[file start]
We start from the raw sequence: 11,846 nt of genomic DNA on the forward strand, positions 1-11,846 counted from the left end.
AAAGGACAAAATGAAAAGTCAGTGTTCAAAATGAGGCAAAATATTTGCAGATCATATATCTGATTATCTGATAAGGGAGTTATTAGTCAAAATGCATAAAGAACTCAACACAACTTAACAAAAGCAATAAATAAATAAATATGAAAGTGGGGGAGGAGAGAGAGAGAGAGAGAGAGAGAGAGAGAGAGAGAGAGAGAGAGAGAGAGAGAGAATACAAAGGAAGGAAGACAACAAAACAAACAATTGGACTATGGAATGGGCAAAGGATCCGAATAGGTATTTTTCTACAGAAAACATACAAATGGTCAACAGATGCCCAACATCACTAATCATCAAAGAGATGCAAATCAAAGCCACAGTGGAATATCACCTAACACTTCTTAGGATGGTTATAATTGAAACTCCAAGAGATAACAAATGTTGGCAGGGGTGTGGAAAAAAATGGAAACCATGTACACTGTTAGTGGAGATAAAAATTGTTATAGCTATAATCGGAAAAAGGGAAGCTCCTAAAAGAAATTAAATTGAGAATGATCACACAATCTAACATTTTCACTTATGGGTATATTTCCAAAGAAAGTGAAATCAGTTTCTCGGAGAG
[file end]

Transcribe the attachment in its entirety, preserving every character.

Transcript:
We start from the raw sequence: 11,846 nt of genomic DNA on the forward strand, positions 1-11,846 counted from the left end.
AAAGGACAAAATGAAAAGTCAGTGTTCAAAATGAGGCAAAATATTTGCAGATCATATATCTGATTATCTGATAAGGGAGTTATTAGTCAAAATGCATAAAGAACTCAACACAACTTAACAAAAGCAATAAATAAATAAATATGAAAGTGGGGGAGGAGAGAGAGAGAGAGAGAGAGAGAGAGAGAGAGAGAGAGAGAGAGAGAGAGAGAGAATACAAAGGAAGGAAGACAACAAAACAAACAATTGGACTATGGAATGGGCAAAGGATCCGAATAGGTATTTTTCTACAGAAAACATACAAATGGTCAACAGATGCCCAACATCACTAATCATCAAAGAGATGCAAATCAAAGCCACAGTGGAATATCACCTAACACTTCTTAGGATGGTTATAATTGAAACTCCAAGAGATAACAAATGTTGGCAGGGGTGTGGAAAAAAATGGAAACCATGTACACTGTTAGTGGAGATAAAAATTGTTATAGCTATAATCGGAAAAAGGGAAGCTCCTAAAAGAAATTAAATTGAGAATGATCACACAATCTAACATTTTCACTTATGGGTATATTTCCAAAGAAAGTGAAATCAGTTTCTCGGAGAG